PROTECTING WILDLIFE HABITAT
Our continued leadership has strengthened the Middle Illinois River Conservation Collaborative—a group of dedicated conservation practitioners working to protect and restore vital floodplain habitats of the Illinois River. With a coalition of groups, we successfully convinced Congress to provide $450 million over the next 3 years for the Land & Water Conservation Fund, a program that supports ecological restoration and the development of parks and recreational facilities. In the future, we’ll continue to advocate for permanent reauthorization of this highly-successful program.
IMPROVING RIVER MANAGEMENT
In partnership with agencies and organizations, we are improving the health of the Illinois and Mississippi Rivers by supporting ecological restoration and opposing wasteful and destructive navigation projects. In 2016, we advocated for and obtained nearly $20 million for restoration and monitoring on the Mississippi River. We also successfully supported federal legislation that makes it easier for private and nonprofit entities to partner with the U.S. Army Corps of Engineers on restoration projects, an important development that will increase wildlife habitat.
REDUCING THE THREAT OF INVASIVE SPECIES
As part of an advisory group to Congress on Asian carp and other invasive species, we are advocating solutions that will help revitalize the Chicago River. In 2016, we delivered recommendations to Congress and President Obama for robust and aggressive programs that will prevent the movement of aquatic invasive species between the Great Lakes and Mississippi River. We are now working to ensure these programs are fully funded and implemented.
STRENGTHENING THE FEDERAL COAL ASH RULE
In coalition with partners, we worked to strengthen the federal coal ash rule, which regulates the handling and storage of toxic coal ash. Although the new rule contains major deficiencies, it expands the number of coal ash impoundments subject to regulation, improves groundwater monitoring, and requires protective liners for all new impoundments, and cleanup and closure of certain impoundments that pollute groundwater.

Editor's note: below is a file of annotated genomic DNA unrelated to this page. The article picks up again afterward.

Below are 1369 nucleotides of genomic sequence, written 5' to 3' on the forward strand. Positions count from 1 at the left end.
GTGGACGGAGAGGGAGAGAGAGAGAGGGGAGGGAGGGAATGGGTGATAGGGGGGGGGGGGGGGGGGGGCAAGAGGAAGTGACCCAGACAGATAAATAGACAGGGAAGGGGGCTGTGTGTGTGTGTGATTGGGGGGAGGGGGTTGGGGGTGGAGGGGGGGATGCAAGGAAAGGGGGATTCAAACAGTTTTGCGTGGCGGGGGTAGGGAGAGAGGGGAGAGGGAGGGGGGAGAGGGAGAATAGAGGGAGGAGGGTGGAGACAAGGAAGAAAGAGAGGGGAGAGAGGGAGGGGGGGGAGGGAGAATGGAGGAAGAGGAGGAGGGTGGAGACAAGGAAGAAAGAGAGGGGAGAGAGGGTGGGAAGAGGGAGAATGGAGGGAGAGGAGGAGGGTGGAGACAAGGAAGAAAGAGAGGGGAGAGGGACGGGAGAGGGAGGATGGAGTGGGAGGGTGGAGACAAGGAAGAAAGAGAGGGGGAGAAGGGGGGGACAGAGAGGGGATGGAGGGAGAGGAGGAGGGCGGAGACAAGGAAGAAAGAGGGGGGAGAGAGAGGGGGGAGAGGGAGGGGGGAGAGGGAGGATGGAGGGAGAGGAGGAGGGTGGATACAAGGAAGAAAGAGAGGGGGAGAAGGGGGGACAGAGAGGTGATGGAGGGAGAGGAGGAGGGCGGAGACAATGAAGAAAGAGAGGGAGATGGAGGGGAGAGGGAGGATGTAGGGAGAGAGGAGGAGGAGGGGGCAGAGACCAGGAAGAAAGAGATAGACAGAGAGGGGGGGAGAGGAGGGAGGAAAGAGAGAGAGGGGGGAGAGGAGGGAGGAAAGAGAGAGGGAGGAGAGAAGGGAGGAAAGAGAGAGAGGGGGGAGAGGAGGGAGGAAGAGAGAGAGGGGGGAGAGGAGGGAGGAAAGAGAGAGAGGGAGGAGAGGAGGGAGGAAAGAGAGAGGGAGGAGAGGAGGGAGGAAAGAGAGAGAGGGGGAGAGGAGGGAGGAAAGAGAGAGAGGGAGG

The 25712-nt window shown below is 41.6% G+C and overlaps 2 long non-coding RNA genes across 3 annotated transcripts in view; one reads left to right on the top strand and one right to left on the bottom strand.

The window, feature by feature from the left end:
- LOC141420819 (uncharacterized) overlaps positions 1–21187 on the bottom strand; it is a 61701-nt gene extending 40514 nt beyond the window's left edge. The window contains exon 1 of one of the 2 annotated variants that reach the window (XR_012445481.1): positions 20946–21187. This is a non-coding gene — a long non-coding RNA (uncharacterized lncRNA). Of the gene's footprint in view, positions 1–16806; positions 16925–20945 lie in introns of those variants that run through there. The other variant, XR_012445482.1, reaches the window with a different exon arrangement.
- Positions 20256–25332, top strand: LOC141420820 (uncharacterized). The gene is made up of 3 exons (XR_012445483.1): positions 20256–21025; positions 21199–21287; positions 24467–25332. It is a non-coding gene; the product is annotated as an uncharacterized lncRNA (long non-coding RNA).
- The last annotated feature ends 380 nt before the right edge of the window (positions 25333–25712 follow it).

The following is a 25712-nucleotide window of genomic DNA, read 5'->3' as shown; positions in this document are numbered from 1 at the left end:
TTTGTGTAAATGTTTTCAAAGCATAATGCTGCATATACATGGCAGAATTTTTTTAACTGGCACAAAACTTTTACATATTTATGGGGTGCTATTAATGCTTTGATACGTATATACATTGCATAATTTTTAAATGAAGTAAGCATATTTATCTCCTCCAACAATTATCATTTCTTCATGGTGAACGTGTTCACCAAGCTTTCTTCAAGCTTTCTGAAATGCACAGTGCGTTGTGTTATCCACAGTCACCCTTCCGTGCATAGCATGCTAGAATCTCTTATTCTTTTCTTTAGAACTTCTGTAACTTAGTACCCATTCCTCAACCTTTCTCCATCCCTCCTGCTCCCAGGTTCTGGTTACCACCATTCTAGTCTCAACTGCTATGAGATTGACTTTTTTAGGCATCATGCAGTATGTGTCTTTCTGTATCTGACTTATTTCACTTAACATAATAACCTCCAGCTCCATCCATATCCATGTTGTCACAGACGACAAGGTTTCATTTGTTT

FIGHTING FOR STRONG ILLINOIS-SPECIFIC COAL ASH RULES
Strong state rules are necessary to cover the remaining gaps in the federal coal ash rule. We’ve proposed a robust set of rules for Illinois, which include meaningful public participation and responsible, comprehensive cleanup as an alternative to Illinois EPA’s weaker proposal.
FOCUSING ON COAL ASH DOWNSTATE
Of the 26 power plants with coal ash in Illinois, many sit along downstate rivers. We’re expanding our public outreach in southern Illinois to build local support for responsible closure of coal ash dumps. We’re also assisting these communities in transitioning from coal-dominated to more diverse future economies, such as renewable energy and sustainable food systems.
PROTECTING THE MIDDLE FORK—ILLINOIS’ ONLY WILD AND SCENIC RIVER
We’ve been working to remove coal ash impoundments from the floodplain of the Middle Fork of the Vermilion River. Most recently, the National Park Service, spurred by our comments objecting to a bank reinforcement permit, joined us in calling for removal of the coal ash from the floodplain.